In Across the Great Lake, the exquisite new novel by Lee Zacharias, Fern, now 85, recalls the journey that marked her life. What happened on the Manitou in the cold February of 1936 haunts her, and those who read her story will also not soon forget it… This is a wise book, written with uncommon care. Not unlike the great lake of its title, this story has much to discover beneath its surface. —Linda C. Brinson, Greensboro News and Record and Winston-Salem Journal
Zacharias pulls off a neat trick, writing the perspective both of a 5-year-old and of a woman in her 80s, remembering the most vivid days of her life… Some of the passages approach poetry. Few writers have given such a palpable sense of how sharp and how painful childhood memories can be. Zacharias takes us back, in more ways than one. —Ben Steelman, Wilmington Star News
“Haunting” is a word that comes to mind as I reflect on Lee Zacharias’ new novel. Set largely in the mid 1930s on Lake Michigan and the harbor town of Frankfort, Across the Great Lake is the narrator’s vivid, jagged, time-bending recollection of her childhood and the trajectory set by one of the central events of her life… Zacharias carefully guides both Fern and me through this meandering, perilous journey without losing either one of us. —Fran Wescott, Resource Center for Women & Ministry in the South, Inc.
I have heard Lee Zacharias read many times from her forthcoming novel, Across the Great Lake. Each time, I felt a sense of anticipation. I was, however, in no way prepared for the power of the finished product. This book is a bookseller’s dream: one that will appeal to every person who asks for a recommendation. It is literary and historical, and the main character will win your heart from the first page. Even the curmudgeonly characters have something to love about them… Fern has a way of telling the story that is both naïve and wise at the same time; and her companion on the ship, Alv, is one of the most endearing souls I’ve encountered in a book. The lake scenes are action-packed and full of details about life on board these vessels. The book has one of the most beautiful endings I’ve ever read, heartbreaking, but perfect for this flawless novel. —Mamie Potter, staff pick, Quail Ridge Books, Raleigh, NC
The Only Sounds We Make
A lovely, quiet, and meditative offering. —Library Journal
Readers will be drawn into Zacharias’s world, which she studies with candor and elegance. —Publishers Weekly
The twelve essays in Lee Zacharias’s The Only Sounds We Make are on a dizzying array of subjects: her mother’s onerous childhood after her grandmother’s death, her experiences of counterculture in the 70s, her father’s suicide. All of them are deeply intellectual and deeply personal. The balance she negotiates between them, how her writing does not ever become overly cerebral or overly sentimental is the strength of this collection. It’s perfect. —Hannah Rodabaugh, Pank
Zacharias…brings a pair of vital skills to the enterprise of essay writing: she notices, and she remembers. She has published a splendid book of essays and she has more books in her. And that’s very good news for us all. —Bill Morris, The Millions
Though the central dramatic incident that drives this novel is about as tragic as you can imagine, At Random is filled with moments of tenderness and grace. It’s also a page turner in the very best sense: we want to know not only what happened, but how it will affect these characters, who are as complicated and flawed as the world they inhabit. At Random is so satisfying because it refuses to sugarcoat the various ways in which our existence is precarious, our time limited, and our need to compromise—in life and in love—vital to our survival. —Michael Parker, author of The Watery Part of the World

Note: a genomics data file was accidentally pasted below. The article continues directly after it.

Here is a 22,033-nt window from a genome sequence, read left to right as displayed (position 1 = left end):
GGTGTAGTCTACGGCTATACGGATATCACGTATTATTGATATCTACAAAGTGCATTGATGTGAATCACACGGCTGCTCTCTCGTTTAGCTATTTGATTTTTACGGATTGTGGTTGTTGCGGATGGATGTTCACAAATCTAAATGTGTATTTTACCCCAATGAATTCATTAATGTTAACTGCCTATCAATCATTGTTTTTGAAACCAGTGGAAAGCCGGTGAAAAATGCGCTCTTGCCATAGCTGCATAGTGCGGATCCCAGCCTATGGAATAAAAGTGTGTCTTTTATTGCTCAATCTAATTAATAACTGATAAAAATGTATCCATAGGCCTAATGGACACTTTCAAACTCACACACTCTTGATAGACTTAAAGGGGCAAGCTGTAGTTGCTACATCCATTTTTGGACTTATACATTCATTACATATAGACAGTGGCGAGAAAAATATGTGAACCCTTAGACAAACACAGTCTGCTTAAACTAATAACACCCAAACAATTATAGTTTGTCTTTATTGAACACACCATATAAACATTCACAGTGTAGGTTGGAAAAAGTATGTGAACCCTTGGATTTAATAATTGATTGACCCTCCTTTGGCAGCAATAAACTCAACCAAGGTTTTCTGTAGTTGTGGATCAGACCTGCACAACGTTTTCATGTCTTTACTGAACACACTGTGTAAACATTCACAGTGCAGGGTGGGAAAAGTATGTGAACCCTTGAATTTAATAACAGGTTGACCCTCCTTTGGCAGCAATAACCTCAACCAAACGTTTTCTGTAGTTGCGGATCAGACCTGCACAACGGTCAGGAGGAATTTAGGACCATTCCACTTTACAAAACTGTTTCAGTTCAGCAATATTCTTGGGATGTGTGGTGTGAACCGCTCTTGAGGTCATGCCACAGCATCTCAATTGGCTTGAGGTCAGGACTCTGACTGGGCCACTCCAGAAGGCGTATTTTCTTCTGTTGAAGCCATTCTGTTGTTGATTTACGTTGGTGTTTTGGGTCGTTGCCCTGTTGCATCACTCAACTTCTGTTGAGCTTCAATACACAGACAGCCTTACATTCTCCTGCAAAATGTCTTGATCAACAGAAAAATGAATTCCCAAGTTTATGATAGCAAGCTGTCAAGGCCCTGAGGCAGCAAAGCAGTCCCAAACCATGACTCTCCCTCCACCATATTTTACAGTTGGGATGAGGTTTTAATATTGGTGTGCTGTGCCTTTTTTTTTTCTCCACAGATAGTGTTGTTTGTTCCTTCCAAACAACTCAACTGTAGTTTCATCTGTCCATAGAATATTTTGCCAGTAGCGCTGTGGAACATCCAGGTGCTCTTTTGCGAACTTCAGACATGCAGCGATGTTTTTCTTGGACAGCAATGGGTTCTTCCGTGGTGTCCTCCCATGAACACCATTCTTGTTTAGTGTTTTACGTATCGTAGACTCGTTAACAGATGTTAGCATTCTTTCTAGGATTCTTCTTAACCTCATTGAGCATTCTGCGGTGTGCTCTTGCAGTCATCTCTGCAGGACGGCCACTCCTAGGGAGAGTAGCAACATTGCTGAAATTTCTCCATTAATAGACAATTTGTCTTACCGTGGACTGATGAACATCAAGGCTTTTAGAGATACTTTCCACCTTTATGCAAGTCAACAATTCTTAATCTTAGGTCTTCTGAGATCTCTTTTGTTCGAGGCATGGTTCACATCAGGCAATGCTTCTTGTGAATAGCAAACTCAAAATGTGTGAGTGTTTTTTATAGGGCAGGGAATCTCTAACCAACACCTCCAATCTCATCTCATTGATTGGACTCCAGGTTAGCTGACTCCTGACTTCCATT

At Random is a heart-stopping portrait of a marriage under fire and a beautiful examination of how love survives through even the most troubled times. Lee Zacharias writes about the ties that bind us—and the forces that threaten to tear us asunder—with dignity and tenderness. She has given us an unforgettable reminder of how an ordinary life can be changed in an instant, and how complicated it can be to keep hold of the hands of those we love when tragedy strikes. —Carrie Brown, author of The Rope Walk
Lessons is a moving story of the lessons of living in the coming of age of Janie Hurdle, a tenacious musician and original woman who carries this fine book with her energy and courage. Lee Zacharias is a wonderful writer. —Susan Richards Shreve, author of A Woman Like That, Children of Power, and Miracle Play
Zacharias’s novel has all the earmarks of superb storytelling… She juggles hurt and happiness better than most respected journeymen and transforms her story into a spectacle of feelings. The effect creeps slowly upon the scene and easily puts the reader at the mercy of exceptional quality. —Bob Spitz, Penthouse Magazine
Helping Muriel Make It Through the Night
Lee Zacharias is a sassy, tough, natural writer. Her stories are bold announcements of her presence as a woman, a visionary, and a force in American literature. —William Harrison, author of Lessons in Paradise
Lee Zacharias has a keen eye, an excellent ear, and when she wants to, a very sharp tongue… Helping Muriel Make It Through the Night introduces a talented and dedicated writer who has, clearly, already arrived and can stand on her own with the best in the business. What Alex, illegitimate daughter of an alcoholic novelist and an artist, has always wanted is family.